I know now you will want to know every single thing there is to know about autism, because that’s what you do. In your investigations, you are bound to read some not-so-positive things about autism, about the autism spectrum. There are people out there who believe that autism comes from lots of different sources, that believe people with autism need to be “cured,” that want to eradicate autism completely.

You will make up your own mind about all of these things as you grow and experience life as a person with autism. Our job as your parents is to love and support you on your journey to adulthood, just like your brothers. We have given, and will continue to give you, every advantage we can to make it as stress-free as possible.

Sometimes, though, the stress with break through. You may get frustrated with other people, difficult situations, and even yourself. But I need you to understand the most important thing of all.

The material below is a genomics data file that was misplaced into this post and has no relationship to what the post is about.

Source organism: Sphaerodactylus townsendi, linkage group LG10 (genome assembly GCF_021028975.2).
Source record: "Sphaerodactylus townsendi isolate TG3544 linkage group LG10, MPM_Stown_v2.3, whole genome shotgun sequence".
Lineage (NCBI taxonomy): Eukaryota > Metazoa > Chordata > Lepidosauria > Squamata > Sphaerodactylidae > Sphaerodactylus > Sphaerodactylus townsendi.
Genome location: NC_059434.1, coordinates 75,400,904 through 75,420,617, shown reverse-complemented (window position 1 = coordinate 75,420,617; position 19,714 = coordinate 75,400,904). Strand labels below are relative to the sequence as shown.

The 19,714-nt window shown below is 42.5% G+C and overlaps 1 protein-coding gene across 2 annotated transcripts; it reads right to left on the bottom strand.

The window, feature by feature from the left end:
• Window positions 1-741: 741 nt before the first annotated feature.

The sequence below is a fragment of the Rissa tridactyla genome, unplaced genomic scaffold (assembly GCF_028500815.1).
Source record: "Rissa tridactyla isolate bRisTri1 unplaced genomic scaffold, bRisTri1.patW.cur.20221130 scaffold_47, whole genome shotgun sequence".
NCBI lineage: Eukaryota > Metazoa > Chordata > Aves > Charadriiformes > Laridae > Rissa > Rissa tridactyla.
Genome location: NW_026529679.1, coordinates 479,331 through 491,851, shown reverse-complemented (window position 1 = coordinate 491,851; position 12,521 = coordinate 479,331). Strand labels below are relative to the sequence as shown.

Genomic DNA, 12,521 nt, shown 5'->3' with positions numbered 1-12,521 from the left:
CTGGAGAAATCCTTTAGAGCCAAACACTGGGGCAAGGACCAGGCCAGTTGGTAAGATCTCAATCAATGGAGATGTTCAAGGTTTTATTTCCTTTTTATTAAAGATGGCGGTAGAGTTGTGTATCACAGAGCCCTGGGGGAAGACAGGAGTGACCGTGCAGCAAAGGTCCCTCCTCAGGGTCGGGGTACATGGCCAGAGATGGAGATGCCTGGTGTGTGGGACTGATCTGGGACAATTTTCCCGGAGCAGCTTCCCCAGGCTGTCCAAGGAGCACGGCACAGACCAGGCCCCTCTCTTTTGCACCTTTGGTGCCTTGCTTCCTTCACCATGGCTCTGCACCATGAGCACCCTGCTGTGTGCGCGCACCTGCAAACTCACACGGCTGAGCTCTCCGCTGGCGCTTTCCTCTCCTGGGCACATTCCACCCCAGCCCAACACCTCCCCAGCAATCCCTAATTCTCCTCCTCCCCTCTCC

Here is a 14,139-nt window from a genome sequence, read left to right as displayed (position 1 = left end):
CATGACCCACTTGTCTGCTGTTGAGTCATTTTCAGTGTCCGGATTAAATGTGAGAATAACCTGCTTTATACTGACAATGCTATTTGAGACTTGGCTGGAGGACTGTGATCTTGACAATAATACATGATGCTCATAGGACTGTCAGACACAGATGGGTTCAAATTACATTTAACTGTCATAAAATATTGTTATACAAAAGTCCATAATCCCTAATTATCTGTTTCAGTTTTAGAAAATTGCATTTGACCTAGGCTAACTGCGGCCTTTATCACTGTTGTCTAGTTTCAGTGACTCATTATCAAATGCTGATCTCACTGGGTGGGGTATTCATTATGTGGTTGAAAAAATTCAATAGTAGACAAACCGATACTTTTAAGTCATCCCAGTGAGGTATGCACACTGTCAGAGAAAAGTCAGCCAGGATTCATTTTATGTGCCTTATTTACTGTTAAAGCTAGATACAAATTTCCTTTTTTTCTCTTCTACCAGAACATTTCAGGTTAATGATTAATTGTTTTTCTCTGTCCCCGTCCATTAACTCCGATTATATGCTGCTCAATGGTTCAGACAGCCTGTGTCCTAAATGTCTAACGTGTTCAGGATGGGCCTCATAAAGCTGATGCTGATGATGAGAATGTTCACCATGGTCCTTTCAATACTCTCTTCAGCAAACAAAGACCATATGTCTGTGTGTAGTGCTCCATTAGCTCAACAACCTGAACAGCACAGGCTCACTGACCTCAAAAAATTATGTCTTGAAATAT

You are special. You are Jack. You are not autism.

Autism is not who you are, or what you are. Autism is just another part of you, like your thick, curly hair, your long legs, and your blue eyes. Autism did not determine your personality, and it cannot determine your limits. Only you can decide those things. You have the power to be whomever you want in this world, and whatever kind of person you’d like to be.

My wish for you is that you remain loving and curious. That you have the tools you need to cope when things get difficult, and not let the difficulties stop you. Please don’t ever stop learning.